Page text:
Some thoughts on ‘A Thousand Splendid Suns’ and Orlando

I’ll begin with a caution, if you’re looking for a lighthearted book which will make you giggle and send you on an escapist journey, then this is not the book for you. If you are looking for a book which will not only tug on your heartstrings, but rather rip them out through your throat, then make you eat them, then this is certainly the book for you.

This book has made me truly reflect on life. It’s a story I will carry with me through my day to day life. It just so happens that the most terrible tragedies in this book occurred just after the Orlando shootings. I was locked in two worlds of tragedy. I felt like a child re-discovering just how terrible and how utterly cruel this world can be. When you’re young, you believe the world can do you no wrongs, and the worst that can happen is that you’ll get shouted at if your sibling tattles on you. I found myself questioning if ignorance is truly bliss. If the knowledge of these terrible happenings is worth the cruel realisation that this seemingly beautiful world, whose winds gently kiss your face on balmy summer nights, is infested by parasites that mar this paradise and commit unforgivable crimesP1140032.JPG against one another.

I found myself feeling guilty that I have ended up in this body, in this privileged life. That for some reason, this soul, my soul had found its way to this shell that transports me from A to B in a country that is not ravaged by injustice.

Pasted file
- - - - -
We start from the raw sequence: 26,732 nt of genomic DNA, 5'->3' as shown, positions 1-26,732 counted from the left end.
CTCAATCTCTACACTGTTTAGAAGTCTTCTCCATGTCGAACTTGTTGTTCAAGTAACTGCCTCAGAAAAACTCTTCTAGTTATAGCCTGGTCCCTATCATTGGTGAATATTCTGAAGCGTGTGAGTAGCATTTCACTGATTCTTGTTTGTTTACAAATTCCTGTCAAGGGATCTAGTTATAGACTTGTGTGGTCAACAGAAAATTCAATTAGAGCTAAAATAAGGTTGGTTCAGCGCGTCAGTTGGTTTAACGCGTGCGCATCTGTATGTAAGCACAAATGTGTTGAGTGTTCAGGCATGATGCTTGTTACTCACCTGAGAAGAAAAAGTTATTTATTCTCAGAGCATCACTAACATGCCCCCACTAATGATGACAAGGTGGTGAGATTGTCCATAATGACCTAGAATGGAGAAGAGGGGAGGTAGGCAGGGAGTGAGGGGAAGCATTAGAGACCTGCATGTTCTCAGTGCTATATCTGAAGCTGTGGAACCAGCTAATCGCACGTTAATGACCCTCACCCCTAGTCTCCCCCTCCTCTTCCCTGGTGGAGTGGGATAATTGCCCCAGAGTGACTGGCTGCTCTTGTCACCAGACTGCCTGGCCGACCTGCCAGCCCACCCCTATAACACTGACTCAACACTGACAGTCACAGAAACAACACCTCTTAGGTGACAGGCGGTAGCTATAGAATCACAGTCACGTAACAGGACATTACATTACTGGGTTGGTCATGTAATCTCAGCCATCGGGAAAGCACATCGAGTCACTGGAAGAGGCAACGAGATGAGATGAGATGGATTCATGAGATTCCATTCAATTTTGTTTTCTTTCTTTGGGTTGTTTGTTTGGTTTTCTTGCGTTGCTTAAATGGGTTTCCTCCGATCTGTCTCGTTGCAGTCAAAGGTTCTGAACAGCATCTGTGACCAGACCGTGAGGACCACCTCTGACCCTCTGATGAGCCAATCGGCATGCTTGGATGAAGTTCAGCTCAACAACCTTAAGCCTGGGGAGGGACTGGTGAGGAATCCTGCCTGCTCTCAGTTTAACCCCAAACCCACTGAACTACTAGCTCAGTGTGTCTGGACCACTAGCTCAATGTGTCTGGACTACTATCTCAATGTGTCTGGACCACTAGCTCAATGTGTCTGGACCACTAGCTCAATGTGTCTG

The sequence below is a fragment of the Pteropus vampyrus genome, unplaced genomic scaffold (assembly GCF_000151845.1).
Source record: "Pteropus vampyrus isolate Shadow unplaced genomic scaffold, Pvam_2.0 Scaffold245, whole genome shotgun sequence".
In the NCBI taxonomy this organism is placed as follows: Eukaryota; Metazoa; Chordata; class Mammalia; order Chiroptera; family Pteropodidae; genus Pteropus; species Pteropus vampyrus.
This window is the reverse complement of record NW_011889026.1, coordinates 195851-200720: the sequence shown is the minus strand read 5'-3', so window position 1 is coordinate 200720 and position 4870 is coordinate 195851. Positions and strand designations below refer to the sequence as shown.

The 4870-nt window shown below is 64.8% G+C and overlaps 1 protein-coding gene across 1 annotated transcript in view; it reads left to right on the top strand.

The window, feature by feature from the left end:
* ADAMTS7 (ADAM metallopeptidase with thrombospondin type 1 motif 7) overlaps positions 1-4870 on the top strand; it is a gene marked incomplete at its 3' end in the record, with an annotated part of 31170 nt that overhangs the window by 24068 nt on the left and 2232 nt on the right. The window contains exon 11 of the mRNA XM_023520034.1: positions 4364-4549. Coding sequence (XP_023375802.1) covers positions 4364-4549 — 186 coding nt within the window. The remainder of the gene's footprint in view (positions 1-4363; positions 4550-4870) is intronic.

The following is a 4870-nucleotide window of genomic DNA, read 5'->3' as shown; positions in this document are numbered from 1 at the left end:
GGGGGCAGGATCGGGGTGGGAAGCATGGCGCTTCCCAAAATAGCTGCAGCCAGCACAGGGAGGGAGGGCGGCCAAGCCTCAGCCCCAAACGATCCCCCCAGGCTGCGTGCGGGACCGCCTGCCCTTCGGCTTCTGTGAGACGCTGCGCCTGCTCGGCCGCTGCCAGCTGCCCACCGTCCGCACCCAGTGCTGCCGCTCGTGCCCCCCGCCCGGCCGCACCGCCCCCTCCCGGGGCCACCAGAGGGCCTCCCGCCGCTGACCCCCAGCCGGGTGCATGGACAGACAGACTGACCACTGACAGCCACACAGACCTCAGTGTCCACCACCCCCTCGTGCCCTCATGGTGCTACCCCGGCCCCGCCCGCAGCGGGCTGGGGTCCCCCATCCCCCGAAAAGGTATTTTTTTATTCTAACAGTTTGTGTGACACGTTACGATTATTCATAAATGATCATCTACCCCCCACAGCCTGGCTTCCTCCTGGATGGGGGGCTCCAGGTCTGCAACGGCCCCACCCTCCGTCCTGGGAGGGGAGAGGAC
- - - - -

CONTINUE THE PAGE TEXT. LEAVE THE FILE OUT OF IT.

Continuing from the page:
When the Orlando shootings happened last weekend I was dumbfounded. This didn’t seem like something that happened in my world. There are no words to say how awful these ‘crimes’ are. I put the word crimes in inverted commas, because this act seems so much more than just a crime. When you abstract what has happened, it seems to be a far fetched idea out of some horrific storybook. Some evil plan created by a villain which will eventually be thwarted. However, in this story, as of yet, there is no complete resolution.

A Thousand Splendid Suns speaks for the women of Afghanistan, who endure and persevere despite continuous adversity. Though this book is undoubtedly devastating, it also sends a powerful message, that even ‘Hovels shall turn to rose gardens, greive not’. No matter how many times the world seems like an ugly place, flowers and life will persevere and will be found even in the darkest and most quiet corners of this earth. Life is not bad forever. There will always be a smile even on the darkest day.

This book has touched my heart, and has made me put my life into perspective.Despite small daily grievances, my life is good. My life is happy and fulfilling. I battle day to day with small demons which can be squashed with my big toe. I don’t climb mountains each day simply to survive. I am one of those lucky few. Though I am lucky, it is not my job to feel guilt. Reading this book has made reflect on and appreciate my life. In my reality, I can go where I wish, wear what I wish, I can stop and smell the sweet summer air. I can hear the song of the birds outside my window, rather than the whistle of rockets. I haven’t simply survived, or endured like some. I live. This is a book that forces you to reassess your life, and to find the beauty in a sometimes ugly world. Now and then everyone needs to read a book like this which grounds you, and makes you appreciate the warmth of the sun on your back, or the way the one you love laughs. Time and what you do with it are precious. Don’t let it pass you by, but savour the moments life sends your way.


Haven’t you taken The Psychopath Test yet?